"We hope that COP27 can begin to make a change just like what people are talking about, moving pledge into implementation. Climate finance is the building block, and this is the core problem that we need to resolve," said Satyendra Prasad, Fiji's Permanent Representative to the United Nations, at the Moana blue pacific pavilion organized by 14 South Pacific countries that are most prone to climate change.

South Pacific countries need "speedy" funds to battle climate change, he said, adding that the climate finance Fiji received over the past years only accounts for 10 percent of the required amount.

"We realize the pain because we've been through it, and we want the rest of the world to understand how tough it is. We should act before it's too late," Baloch said.

The UN chief expressed his support for developing countries in demanding climate finance. "Adaptation needs in the developing world are set to skyrocket to as much as 340 billion U.S. dollars a year by 2030. Yet adaptation support today stands at less than one-tenth of that amount," Guterres said.

"The most vulnerable people and communities are paying the price. This is unacceptable," he stressed.

Xie Zhenhua, special representative for Chinese President Xi Jinping and China's special envoy for climate change, also made clear China's position on this issue.

"It has been 13 years since developed countries pledged 100 billion dollars a year at the Copenhagen conference in 2009, but it has not yet been fulfilled until now," he said.

"What we need to do here is not to renegotiate the Paris Agreement, but to translate commitments into action and produce solid results," the Chinese envoy noted.

"There are many ways to support clean energy in the developing world, one of them is the promise of 100 billion dollars annually and I really hope that the advanced economies will honor their commitments, either during this COP27 or right after," Fatih Birol, executive director of the International Energy Agency (IEA) told Xinhua.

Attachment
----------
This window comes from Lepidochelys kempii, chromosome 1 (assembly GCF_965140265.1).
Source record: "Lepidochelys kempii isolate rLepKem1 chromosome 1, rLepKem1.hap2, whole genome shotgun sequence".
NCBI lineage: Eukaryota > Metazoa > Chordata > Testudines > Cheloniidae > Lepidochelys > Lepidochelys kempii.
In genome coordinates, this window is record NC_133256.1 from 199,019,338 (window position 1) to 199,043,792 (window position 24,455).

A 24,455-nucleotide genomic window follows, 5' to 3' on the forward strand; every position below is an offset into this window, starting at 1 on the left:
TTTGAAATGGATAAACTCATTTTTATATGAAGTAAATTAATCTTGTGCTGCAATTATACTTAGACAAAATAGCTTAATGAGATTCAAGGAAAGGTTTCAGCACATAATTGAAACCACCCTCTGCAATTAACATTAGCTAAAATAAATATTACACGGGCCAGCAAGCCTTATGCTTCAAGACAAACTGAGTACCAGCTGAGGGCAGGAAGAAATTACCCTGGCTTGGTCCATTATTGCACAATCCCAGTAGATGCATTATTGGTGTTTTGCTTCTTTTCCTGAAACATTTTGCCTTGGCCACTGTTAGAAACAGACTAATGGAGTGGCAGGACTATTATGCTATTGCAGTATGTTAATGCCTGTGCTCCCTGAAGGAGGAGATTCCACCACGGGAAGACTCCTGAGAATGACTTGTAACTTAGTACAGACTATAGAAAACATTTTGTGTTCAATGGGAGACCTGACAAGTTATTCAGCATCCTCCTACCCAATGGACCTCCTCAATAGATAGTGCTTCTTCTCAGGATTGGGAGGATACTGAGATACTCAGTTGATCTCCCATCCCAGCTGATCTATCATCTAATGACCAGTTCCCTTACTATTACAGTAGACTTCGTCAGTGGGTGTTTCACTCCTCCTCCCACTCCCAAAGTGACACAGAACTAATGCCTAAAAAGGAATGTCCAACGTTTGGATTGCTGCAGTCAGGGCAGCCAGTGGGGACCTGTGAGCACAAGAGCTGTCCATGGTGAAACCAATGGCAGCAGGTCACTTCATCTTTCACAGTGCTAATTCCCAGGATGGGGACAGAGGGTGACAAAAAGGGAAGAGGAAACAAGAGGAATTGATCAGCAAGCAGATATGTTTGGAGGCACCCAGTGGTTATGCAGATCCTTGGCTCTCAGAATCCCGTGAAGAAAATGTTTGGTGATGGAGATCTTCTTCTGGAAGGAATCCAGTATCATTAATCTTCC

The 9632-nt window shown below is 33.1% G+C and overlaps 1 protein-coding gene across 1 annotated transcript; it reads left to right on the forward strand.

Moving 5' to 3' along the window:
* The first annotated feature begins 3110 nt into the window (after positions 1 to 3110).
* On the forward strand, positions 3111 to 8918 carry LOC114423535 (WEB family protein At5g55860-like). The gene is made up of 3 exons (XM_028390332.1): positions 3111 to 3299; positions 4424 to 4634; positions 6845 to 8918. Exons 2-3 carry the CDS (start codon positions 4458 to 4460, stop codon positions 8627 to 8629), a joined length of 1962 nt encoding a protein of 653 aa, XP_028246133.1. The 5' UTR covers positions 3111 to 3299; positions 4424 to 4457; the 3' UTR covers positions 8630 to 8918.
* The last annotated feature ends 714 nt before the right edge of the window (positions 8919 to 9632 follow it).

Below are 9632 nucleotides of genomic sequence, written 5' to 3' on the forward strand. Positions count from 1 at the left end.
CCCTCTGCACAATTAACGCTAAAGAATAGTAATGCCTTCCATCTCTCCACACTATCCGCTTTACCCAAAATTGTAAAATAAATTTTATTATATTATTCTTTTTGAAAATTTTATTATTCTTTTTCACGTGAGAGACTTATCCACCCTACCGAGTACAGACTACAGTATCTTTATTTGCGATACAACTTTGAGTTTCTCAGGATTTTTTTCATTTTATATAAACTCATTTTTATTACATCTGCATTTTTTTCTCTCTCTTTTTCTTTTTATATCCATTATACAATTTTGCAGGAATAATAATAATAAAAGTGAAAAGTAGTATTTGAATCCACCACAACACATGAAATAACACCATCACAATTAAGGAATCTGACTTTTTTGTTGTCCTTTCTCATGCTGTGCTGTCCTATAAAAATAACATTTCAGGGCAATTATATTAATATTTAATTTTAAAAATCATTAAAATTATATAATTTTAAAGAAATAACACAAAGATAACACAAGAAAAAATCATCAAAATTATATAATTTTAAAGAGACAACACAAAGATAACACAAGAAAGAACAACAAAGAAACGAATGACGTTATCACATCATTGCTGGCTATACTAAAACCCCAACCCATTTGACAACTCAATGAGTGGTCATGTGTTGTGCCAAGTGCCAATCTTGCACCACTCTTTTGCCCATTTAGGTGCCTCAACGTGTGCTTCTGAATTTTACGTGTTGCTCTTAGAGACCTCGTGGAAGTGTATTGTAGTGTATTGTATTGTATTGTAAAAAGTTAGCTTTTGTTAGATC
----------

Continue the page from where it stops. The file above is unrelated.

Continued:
As a responsible developing country, China not only stands in solidarity with other developing countries at COP27, but also makes its due contributions to combating global climate change with pragmatic actions.

During the past decade, China has made impressive progress in reducing carbon emissions and achieving renewable transition.

From 2012 to 2021, China sustained average economic growth of 6.6 percent with an annual increase of 3 percent in energy consumption. Carbon dioxide emissions per unit of GDP reduced by 34.4 percent, and energy consumption per unit of GDP decreased by 26.4 percent, equivalent to saving of 1.4 billion tonnes of standard coal.

China also drew a timetable and roadmap for carbon peak and carbon neutrality, and steadily promote energy transformation with installed capacities of hydropower, wind power and solar power generation ranking first in the world. China has become a major producer and buyer of new energy vehicles and established the world's largest carbon market, three times bigger than the European Union's.

In 2018, China incorporated ecological advancement into its Constitution for the first time.

"All the efforts that China has announced are very much appreciated. Raising the ambition in accelerating the climate action for more reduction of emissions would be vital to the whole world climate and for saving our humanity," said Egypt's Minister of Environment Yasmine Fouad.

During talks with the Chinese delegation at COP27, the UN chief praised China's accelerating green transformation and focus on pragmatic actions as well as China's efforts in developing renewable energy.

Guterres voiced hope that the Chinese delegation will continue to exert its influence during COP27, strengthen communication and coordination with all parties, and contribute to the global response to climate change.

China's strenuous effort in developing renewable energy to replace fossil fuels has been a "story of hope" in fighting climate change, said Kevin Conrad, executive director of the Coalition for Rainforest Nations.

"China for us is a good example of the types of investment that need to be made. China is showing the world hope," he said.